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46TH ANNUAL MEETING OF THE ASSOCIATION FOR SPANISH AND PORTUGUESE HISTORICAL STUDIES

 

“Marginalized Identities and Cultural Production in Modern Spain”, 22 March 2015
Chair:
Sandie Holguín, University of Oklahoma

  • Allyson C. González, Brandeis University: “The ‘True’ Catholic Woman was Sephardic? Rebecca Aguilar and the Ambiguities of Spanish Womanhood”
  • Charles A. McDonald, New School for Social Research: “Return to Sefarad: Towards a History of the Jewish Present in Spain”
  • Louie Dean Valencia García, Fordham University: “Clashing with Fascism: Spain’s Democratic Transition in Punk Comic Books”

Comment: Joshua Goode, Claremont Graduate University

Clashing with Fascism: Spain’s Democratic Transition in Punk Comic Books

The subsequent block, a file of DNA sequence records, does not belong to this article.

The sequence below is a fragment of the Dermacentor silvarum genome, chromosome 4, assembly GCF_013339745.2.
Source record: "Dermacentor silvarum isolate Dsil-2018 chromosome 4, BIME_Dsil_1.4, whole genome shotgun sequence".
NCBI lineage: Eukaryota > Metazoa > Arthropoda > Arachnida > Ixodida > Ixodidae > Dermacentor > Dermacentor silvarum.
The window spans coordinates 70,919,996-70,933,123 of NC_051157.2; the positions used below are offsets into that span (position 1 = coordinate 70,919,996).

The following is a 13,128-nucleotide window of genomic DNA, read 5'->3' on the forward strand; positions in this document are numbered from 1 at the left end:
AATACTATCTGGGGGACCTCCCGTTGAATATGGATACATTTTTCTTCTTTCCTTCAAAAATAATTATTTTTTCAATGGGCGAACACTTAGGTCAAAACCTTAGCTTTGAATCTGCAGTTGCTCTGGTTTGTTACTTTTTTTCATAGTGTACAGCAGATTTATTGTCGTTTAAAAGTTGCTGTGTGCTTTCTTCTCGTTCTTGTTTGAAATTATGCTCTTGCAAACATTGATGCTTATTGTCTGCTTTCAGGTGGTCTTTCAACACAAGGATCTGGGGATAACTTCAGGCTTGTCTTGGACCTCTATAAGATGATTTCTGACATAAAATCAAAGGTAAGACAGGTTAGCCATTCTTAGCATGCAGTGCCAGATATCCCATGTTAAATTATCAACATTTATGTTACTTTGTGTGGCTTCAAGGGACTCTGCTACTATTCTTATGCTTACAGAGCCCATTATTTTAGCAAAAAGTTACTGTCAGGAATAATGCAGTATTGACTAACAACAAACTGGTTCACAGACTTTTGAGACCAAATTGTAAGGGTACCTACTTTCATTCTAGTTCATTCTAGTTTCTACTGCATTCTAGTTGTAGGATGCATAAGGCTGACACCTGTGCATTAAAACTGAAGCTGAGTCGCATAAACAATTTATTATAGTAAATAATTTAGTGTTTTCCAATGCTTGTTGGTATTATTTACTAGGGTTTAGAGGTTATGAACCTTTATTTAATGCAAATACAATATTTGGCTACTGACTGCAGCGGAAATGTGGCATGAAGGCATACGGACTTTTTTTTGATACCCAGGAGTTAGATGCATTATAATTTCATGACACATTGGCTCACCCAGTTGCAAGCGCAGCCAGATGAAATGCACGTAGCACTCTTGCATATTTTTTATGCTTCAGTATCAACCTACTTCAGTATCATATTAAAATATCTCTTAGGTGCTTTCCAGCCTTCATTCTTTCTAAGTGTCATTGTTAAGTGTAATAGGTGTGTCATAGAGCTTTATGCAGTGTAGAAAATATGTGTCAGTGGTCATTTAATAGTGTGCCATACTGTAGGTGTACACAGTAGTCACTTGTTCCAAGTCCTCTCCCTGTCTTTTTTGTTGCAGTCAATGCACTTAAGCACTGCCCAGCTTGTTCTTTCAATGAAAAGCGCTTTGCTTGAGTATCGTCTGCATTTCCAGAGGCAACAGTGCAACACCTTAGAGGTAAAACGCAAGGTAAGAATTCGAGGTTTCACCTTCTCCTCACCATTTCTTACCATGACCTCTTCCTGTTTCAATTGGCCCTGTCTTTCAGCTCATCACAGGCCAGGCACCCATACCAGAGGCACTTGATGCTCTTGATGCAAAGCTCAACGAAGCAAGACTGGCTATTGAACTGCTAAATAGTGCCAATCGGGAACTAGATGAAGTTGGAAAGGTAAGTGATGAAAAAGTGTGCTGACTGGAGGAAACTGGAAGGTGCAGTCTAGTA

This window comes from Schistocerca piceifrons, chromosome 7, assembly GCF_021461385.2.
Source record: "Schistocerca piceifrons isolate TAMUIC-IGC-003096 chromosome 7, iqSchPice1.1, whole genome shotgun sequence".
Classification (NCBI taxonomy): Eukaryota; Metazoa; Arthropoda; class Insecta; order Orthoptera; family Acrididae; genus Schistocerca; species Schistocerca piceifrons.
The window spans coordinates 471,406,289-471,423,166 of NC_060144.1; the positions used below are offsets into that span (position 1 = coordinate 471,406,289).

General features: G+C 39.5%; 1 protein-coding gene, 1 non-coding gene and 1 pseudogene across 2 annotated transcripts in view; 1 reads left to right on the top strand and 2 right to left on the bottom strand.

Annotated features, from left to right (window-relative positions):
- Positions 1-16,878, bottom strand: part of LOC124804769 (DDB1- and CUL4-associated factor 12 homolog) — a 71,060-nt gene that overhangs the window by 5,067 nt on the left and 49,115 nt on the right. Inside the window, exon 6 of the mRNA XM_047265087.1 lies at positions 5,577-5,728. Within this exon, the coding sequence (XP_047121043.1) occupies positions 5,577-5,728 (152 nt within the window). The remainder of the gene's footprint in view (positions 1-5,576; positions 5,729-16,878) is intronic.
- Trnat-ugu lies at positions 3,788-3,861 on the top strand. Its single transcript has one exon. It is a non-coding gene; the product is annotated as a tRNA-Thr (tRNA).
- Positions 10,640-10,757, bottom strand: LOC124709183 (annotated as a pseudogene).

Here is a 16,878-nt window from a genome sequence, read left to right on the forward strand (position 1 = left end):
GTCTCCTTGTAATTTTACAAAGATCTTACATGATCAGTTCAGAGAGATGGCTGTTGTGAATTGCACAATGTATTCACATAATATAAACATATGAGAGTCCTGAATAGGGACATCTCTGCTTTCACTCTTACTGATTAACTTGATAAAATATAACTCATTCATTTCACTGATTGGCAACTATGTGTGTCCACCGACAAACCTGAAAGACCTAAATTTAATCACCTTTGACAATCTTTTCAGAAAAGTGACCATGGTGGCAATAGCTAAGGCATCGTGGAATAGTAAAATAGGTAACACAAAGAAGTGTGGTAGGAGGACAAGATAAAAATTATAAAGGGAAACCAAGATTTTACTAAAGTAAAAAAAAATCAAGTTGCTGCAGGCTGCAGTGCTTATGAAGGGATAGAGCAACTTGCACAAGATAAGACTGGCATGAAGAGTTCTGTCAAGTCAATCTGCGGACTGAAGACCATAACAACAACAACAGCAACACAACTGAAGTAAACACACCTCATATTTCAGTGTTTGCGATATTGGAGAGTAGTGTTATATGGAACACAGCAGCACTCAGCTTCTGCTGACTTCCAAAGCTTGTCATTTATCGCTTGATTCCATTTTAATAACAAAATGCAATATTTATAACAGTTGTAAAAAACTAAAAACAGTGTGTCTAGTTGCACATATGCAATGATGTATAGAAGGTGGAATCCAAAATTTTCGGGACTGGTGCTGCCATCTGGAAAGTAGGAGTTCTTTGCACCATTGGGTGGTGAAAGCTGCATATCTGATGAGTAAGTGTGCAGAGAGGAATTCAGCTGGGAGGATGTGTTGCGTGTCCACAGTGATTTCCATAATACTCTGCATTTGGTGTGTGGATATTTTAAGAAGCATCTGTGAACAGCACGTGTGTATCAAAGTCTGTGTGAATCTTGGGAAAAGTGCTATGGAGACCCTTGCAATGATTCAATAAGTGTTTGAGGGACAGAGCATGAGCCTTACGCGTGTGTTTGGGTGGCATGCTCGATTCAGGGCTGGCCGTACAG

In the aftermath of the Spanish Civil War in 1939, the newly installed dictatorship of Francisco Franco banned the centuries-old tradition of carnival, the often debaucherous period leading up to Lent in which Spaniards from the largest cities to the smallest pueblos would make their own costumes, drink, dance, and subvert social norms in preparation for the solemn Easter season. In the last years of the dictatorship, young Spaniards created a post-modern variation to the traditional carnival that aesthetically resembled a sort of Warholian punk, inspired by the Underground culture of New York and London. While this prohibition lasted until the late 1960s, in the years just before the dictator’s death in 1975, young Spaniards began to create an underground scene that challenged Spanish normativity vis-à-vis creative expression, clandestine gatherings, and explicit comic books that depicted street drinking, sex, drugs and punk rock—resurrecting a carnivalesque tradition that became known as the “Movida Madrileña”, or Madrid Scene. Emerging out of the Rastro of Madrid, a marketplace known for marginalized peoples, the Movida more broadly challenged both the Francoist dictatorship and normative constructions of gender, class, and taste.  Because of the antiauthoritarian nature of the Spanish comic book underground culture of the 1970s, the régime actively sought to censor and confiscate the transgressive self-made comic books and zines, only calling more attention to their potential to subvert the dictatorship.

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